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Seeking Protection from Toxic Chemicals

CONGRESS CONSIDERING NEW LAW – Seeking protection from toxic chemicals

By Linda Modenbach, president of the Learning Disabilities Association of Oklahoma, which provides support and services to people with learning disabilities, as well as their families, educators and health care providers (originally posted in the Oklahoman on Saturday, November 19, 2011 Edition: DRIVE, Section: OPINION, Page 11A.)

I admit that I never used to think about chemistry. But as an advocate for the learning disabilities community, new science has piqued my interest in chemistry as it relates to the increase in learning and developmental disabilities.

Take, for example, a notorious group of toxic chemicals that permeate our lives. Toxic flame retardants are used in furniture, electronics, mattresses, building materials and carpeting. These chemicals are present in more than 90 percent of Americans and are found in umbilical cord blood. They build up in breast milk.

“A body of scientific evidence shows that these toxins can interfere with healthy brain development, contributing to learning and behavior problems and developmental delays.”

A body of scientific evidence shows that these toxins can interfere with healthy brain development, contributing to learning and behavior problems and developmental delays. Yet these chemicals were never tested for their effect on children’s brains and bodies before being mass produced and marketed.

Current law allows chemicals to go on the market untested for health effects, but Congress is on the verge of passing legislation to overhaul this outdated law. The Safe Chemicals Act would assure American families that the chemicals in our products are safe — especially for the developing fetus and children.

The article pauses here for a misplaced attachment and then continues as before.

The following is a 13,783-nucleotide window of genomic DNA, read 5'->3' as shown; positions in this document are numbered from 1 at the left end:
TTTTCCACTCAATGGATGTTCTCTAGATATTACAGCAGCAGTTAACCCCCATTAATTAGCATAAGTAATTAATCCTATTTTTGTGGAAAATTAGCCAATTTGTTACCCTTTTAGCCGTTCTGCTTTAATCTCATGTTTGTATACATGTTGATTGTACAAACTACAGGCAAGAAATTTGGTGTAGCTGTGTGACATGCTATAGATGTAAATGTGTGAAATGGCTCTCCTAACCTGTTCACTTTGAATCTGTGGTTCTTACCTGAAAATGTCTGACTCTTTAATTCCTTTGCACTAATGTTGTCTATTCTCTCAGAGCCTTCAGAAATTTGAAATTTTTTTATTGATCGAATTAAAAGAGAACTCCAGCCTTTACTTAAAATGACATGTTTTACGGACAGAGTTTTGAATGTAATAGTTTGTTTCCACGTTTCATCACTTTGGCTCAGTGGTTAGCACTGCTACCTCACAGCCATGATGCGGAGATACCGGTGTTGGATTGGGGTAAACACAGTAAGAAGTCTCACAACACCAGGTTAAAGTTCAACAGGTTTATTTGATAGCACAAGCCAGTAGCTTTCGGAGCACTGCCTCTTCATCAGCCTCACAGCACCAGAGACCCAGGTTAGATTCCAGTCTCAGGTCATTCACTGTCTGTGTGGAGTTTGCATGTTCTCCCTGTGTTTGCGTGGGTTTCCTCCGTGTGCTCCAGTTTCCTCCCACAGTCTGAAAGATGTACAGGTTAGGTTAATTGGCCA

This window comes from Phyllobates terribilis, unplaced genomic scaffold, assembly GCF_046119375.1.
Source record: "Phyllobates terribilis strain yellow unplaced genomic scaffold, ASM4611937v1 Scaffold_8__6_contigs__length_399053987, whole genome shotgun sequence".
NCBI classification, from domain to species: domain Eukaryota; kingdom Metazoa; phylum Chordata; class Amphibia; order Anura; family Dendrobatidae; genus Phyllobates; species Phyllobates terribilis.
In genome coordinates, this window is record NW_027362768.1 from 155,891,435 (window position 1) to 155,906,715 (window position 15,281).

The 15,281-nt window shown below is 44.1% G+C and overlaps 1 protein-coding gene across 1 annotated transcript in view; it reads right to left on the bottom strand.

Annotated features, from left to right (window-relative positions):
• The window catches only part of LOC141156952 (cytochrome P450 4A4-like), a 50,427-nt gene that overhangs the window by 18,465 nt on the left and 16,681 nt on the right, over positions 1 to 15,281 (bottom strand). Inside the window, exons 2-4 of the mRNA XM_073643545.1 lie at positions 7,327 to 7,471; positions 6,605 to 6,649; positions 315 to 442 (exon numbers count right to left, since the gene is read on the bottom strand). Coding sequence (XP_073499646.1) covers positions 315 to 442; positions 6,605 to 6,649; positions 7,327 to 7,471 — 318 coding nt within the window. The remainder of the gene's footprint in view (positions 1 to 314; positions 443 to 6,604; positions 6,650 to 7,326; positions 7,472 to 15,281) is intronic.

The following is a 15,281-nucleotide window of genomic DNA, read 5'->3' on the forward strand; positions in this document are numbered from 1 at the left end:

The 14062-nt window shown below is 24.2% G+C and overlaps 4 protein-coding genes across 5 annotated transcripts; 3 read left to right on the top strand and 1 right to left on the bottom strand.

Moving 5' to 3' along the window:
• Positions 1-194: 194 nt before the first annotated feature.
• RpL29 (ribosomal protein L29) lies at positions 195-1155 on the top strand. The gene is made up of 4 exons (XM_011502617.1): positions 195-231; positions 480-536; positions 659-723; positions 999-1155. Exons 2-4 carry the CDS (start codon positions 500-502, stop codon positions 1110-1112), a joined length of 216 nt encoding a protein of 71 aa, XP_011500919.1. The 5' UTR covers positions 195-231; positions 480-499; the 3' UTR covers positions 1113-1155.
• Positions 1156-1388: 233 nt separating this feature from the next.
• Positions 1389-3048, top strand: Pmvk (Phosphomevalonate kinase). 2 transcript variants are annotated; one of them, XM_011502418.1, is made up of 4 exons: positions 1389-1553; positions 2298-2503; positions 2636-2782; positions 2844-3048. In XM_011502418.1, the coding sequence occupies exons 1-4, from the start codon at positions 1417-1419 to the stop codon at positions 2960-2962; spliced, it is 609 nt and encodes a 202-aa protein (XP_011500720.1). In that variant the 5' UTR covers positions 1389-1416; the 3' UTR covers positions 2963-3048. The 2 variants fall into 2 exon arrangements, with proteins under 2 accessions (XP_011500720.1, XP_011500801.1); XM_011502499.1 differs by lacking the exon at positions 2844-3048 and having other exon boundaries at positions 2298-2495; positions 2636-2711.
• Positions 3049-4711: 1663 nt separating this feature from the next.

Even greater news is the growing bipartisan support in the U.S. Senate for the Safe Chemicals Act. Sens. Jim Inhofe, R-Tulsa, and Frank R. Lautenberg, D-N.J., recently wrapped up a series of meetings on the Safe Chemicals Act, with positive reports from all involved.

The time is now for us to put common-sense limits on chemicals linked to serious disease and disability. The Learning Disabilities Association of Oklahoma is especially concerned with chemicals that can harm brain development, and with the particular vulnerability of children to toxic chemical exposures.

The incidence of learning and developmental disabilities is increasing, driven by the rising prevalence in autism and attention deficit hyperactivity disorder. This year, the U.S. Centers for Disease Control and Prevention reported that nearly one in six American children was diagnosed with a learning or developmental disability in 2008.

The National Academy of Sciences estimates that environmental factors cause or contribute to at least a quarter of learning and developmental disabilities in American children. Scientists have learned that the developing brain is much more susceptible to toxic substances than the adult brain, and that certain chemicals can have a profound effect on the developing brain at levels once thought safe.

The learning and developmental disabilities community has been waiting a long time for protection from toxic chemicals used in commerce, our homes and workplaces. We applaud Inhofe in joining with Lautenberg to consider the Safe Chemicals Act in a productive, bipartisan manner. We anticipate Congress coming together at this critical time to pass a strong bill that protects the health of current and future generations of Americans.